Late nineteenth-century Utopias employ evolutionary theories, use the fears fostered by what has been called a “loose assemblage of beliefs which can be marked out as ‘degenerationism’” (Greenslade, 2), play with eugenic concepts, and thereby epitomise the creation of imagined communities at its most dangerous. Yet Utopian narratives also use romance-plots that stand uneasily amidst the political blueprinting, at times undermining the Utopian project altogether. Conversely, the “scientific” rewriting of the Atlantis-myth, Ignatius Donnelly’s Atlantis: The Antediluvian World (1882), has been described as “an unwitting act of fiction or as a prolonged poetic trope” (Anderson, xi). As a work of popular science, it seeks to demonstrate the existence of a legendary world, to rediscover lost inventions, lost civilisations. Atlantis is figured as the nostalgic space of human myths: “It was the true Antediluvian world; the Garden of Eden; the Garden of the Hesperides; the Elysian Fields […]; representing a universal memory of a great land, where early mankind dwelt for ages in peace and happiness.” (1-2) In its twentieth-century spin-off, Chariots of the Gods (1968), Erich von Däniken similarly postulates “the probability that finding out about our past will be even more mysterious and adventurous than finding out about the future” (9). The search for Atlantis is informed by Utopian conjectures; Utopias are, vice versa, also informed by nostalgia.
Utopias are, in fact, often engendered by the desire to recover a lost grandeur. As a propagandistic elaboration on the topos of the homecoming, Theodor Herzl’s Utopian novel Altneuland (Old New Land, 1902), for instance, exemplifies the centrality of the theme of regeneration in nineteenth-century and in particular fin-de-siècle thought: “The ‘Old-New-Land’ had been fructified into a garden and a home for people who had once been poor, weak, hopeless, and homeless.” (244) Friedrich Loewenberg, “an educated, desperate young man” (19), lovesick and sick of life, joins Kingscourt, a misanthropic nobleman, in his escape from mankind’s follies on an island in the South Seas. On their way to their self-chosen exile, they visit the Palestine of 1898, remarking that the “milk and honey description is no longer true” (46). Returning in 1923, they are astonished to encounter a thriving cosmopolitan society in place of decay – a New Society set up “on our precious old soil”, where everyone is welcome regardless of “race or religion” (66). This multiethnic Utopia is proud of its free education, of its lack of an army, of immigration laws that have nothing to do with ethnicity or nationality.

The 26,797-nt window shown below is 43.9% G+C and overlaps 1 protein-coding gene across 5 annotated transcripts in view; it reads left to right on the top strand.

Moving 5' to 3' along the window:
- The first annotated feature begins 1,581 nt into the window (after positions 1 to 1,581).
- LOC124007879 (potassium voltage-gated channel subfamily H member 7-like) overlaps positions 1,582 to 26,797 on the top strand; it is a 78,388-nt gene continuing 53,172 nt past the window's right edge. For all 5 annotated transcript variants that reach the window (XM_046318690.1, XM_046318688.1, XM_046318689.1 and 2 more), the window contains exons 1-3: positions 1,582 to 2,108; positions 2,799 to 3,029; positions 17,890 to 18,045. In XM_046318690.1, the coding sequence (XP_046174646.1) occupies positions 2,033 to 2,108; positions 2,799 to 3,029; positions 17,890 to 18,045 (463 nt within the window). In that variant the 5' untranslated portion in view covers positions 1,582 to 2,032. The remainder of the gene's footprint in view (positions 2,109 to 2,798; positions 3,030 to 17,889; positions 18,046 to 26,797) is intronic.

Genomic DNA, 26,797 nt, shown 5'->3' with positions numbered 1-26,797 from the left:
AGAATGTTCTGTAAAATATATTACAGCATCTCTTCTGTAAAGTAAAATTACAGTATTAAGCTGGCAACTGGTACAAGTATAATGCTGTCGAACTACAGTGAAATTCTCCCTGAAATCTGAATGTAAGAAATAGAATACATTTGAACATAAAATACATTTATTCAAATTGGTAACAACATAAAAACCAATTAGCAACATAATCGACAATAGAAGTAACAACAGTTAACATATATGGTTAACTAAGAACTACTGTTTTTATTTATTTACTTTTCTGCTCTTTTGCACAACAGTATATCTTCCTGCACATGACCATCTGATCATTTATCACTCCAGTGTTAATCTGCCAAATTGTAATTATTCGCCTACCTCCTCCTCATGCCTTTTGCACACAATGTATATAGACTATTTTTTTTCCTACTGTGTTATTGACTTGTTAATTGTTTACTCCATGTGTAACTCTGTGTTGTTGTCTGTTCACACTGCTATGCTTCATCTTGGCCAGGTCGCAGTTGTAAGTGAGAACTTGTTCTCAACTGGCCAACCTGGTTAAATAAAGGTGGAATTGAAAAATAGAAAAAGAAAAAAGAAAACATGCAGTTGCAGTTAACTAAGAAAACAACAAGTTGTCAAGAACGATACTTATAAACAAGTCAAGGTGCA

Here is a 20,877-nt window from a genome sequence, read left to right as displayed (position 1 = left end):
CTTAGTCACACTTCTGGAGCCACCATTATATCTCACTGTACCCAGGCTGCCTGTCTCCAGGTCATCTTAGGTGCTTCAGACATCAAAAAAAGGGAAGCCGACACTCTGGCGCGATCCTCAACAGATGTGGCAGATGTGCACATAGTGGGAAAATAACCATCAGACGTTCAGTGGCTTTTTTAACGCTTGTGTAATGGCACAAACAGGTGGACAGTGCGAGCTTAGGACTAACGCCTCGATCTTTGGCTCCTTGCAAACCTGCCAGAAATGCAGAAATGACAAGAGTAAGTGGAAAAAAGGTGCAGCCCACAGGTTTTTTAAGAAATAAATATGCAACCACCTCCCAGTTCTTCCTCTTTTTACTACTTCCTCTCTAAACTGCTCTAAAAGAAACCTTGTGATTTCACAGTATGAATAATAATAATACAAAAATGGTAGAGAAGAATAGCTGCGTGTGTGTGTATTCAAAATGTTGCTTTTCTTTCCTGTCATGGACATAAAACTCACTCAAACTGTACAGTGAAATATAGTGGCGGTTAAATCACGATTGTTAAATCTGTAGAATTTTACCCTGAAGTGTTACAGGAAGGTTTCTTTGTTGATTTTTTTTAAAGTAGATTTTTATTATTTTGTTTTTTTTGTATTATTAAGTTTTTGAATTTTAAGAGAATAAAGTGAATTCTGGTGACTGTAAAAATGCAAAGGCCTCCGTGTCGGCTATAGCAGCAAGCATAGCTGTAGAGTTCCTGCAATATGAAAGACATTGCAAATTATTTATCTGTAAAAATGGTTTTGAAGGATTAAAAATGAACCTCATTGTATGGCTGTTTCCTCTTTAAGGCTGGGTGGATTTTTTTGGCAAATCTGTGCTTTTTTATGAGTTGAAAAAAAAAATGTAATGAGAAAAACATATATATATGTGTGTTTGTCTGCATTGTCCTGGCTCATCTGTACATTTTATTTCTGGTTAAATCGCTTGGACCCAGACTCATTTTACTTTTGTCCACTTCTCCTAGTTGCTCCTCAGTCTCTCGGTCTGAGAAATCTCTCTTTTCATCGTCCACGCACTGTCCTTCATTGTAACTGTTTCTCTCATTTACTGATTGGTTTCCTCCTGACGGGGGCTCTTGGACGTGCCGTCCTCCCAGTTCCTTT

Yet this blissful world is ominously overshadowed by “the patriot, the
nationalist” Geyer with his “anti-alien slogan” (138-139),
who still has to be defeated in an election. The book concludes with the triumph
of the newly elected president David Littwak, once a starving beggar boy, who
reveres Friedrich for his financial generosity to his family in fin-de-siècle
Vienna. Friedrich marries David’s sister, Miriam, and old Kingscourt is
so infatuated with David’s infant son Little Friedrich that he remains,
too. The most touching part of the ending is the death of old Mrs Littwak, which
successfully ousts the political aspects of the plot, as David does not even
consider attending the election while watching at his mother’s bedside.
What is more, the impending marriage of Miriam and Friedrich is the more important
event, while David attempts to refuse the presidency. In Herzl’s novel,
this emphasis on individual happiness in a communal society is central to the
Utopian ideal. In a plethora of nineteenth-century Utopian novels, however,
romance and family melodrama disrupt the Utopian project, at times underlining
a dissatisfaction or homesickness that threatens to redefine the depicted society
as Dystopian. It is these incongruities of longings for and in presumable Utopias
that I shall map in this chapter. This excursus will form, I hope, an apt conclusion
to a study of nostalgia that emphasises its versatile potential.
- An Introduction to Victorian Holocausts and their Literary Legacies
- Looking Backward: The Inadvertent Dystopia and the Nostalgic Subversive
- Looking Beyond Looking Backward: Dystopian Reactions
- Subversive Nostalgia and Pastoral Utopia: William Morris
Last modified 11 November 2002